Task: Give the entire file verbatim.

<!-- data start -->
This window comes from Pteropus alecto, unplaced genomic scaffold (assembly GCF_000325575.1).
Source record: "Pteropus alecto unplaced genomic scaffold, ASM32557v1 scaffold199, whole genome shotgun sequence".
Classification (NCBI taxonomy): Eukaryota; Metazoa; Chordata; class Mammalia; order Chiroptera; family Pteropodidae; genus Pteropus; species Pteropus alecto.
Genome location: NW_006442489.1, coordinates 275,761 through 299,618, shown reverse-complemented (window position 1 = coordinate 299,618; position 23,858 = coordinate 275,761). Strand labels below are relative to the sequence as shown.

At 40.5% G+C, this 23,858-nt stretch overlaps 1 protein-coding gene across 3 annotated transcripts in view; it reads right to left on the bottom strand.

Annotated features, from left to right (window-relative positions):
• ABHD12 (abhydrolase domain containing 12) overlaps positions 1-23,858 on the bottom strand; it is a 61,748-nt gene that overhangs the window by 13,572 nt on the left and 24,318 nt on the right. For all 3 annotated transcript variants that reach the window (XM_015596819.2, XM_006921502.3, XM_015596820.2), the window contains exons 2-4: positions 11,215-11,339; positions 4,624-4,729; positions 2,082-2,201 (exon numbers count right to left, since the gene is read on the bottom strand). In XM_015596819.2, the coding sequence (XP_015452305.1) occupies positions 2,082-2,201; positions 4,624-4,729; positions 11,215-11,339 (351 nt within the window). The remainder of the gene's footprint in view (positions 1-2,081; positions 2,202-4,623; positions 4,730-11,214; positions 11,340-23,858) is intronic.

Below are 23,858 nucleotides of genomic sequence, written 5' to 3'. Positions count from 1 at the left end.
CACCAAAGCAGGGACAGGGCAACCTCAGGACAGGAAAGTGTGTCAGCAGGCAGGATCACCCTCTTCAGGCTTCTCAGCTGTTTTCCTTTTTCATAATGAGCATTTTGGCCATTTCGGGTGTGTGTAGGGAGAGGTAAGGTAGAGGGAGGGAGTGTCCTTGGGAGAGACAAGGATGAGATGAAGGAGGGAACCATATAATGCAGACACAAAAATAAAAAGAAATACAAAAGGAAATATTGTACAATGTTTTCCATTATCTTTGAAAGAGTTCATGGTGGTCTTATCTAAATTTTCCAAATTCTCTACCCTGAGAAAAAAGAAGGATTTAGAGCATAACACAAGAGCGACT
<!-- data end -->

This window comes from Pteropus alecto, unplaced genomic scaffold (assembly GCF_000325575.1).
Source record: "Pteropus alecto unplaced genomic scaffold, ASM32557v1 scaffold199, whole genome shotgun sequence".
Classification (NCBI taxonomy): Eukaryota; Metazoa; Chordata; class Mammalia; order Chiroptera; family Pteropodidae; genus Pteropus; species Pteropus alecto.
Genome location: NW_006442489.1, coordinates 275,761 through 299,618, shown reverse-complemented (window position 1 = coordinate 299,618; position 23,858 = coordinate 275,761). Strand labels below are relative to the sequence as shown.

At 40.5% G+C, this 23,858-nt stretch overlaps 1 protein-coding gene across 3 annotated transcripts in view; it reads right to left on the bottom strand.

Annotated features, from left to right (window-relative positions):
• ABHD12 (abhydrolase domain containing 12) overlaps positions 1-23,858 on the bottom strand; it is a 61,748-nt gene that overhangs the window by 13,572 nt on the left and 24,318 nt on the right. For all 3 annotated transcript variants that reach the window (XM_015596819.2, XM_006921502.3, XM_015596820.2), the window contains exons 2-4: positions 11,215-11,339; positions 4,624-4,729; positions 2,082-2,201 (exon numbers count right to left, since the gene is read on the bottom strand). In XM_015596819.2, the coding sequence (XP_015452305.1) occupies positions 2,082-2,201; positions 4,624-4,729; positions 11,215-11,339 (351 nt within the window). The remainder of the gene's footprint in view (positions 1-2,081; positions 2,202-4,623; positions 4,730-11,214; positions 11,340-23,858) is intronic.

Below are 23,858 nucleotides of genomic sequence, written 5' to 3'. Positions count from 1 at the left end.
CACCAAAGCAGGGACAGGGCAACCTCAGGACAGGAAAGTGTGTCAGCAGGCAGGATCACCCTCTTCAGGCTTCTCAGCTGTTTTCCTTTTTCATAATGAGCATTTTGGCCATTTCGGGTGTGTGTAGGGAGAGGTAAGGTAGAGGGAGGGAGTGTCCTTGGGAGAGACAAGGATGAGATGAAGGAGGGAACCATATAATGCAGACACAAAAATAAAAAGAAATACAAAAGGAAATATTGTACAATGTTTTCCATTATCTTTGAAAGAGTTCATGGTGGTCTTATCTAAATTTTCCAAATTCTCTACCCTGAGAAAAAAGAAGGATTTAGAGCATAACACAAGAGCGACT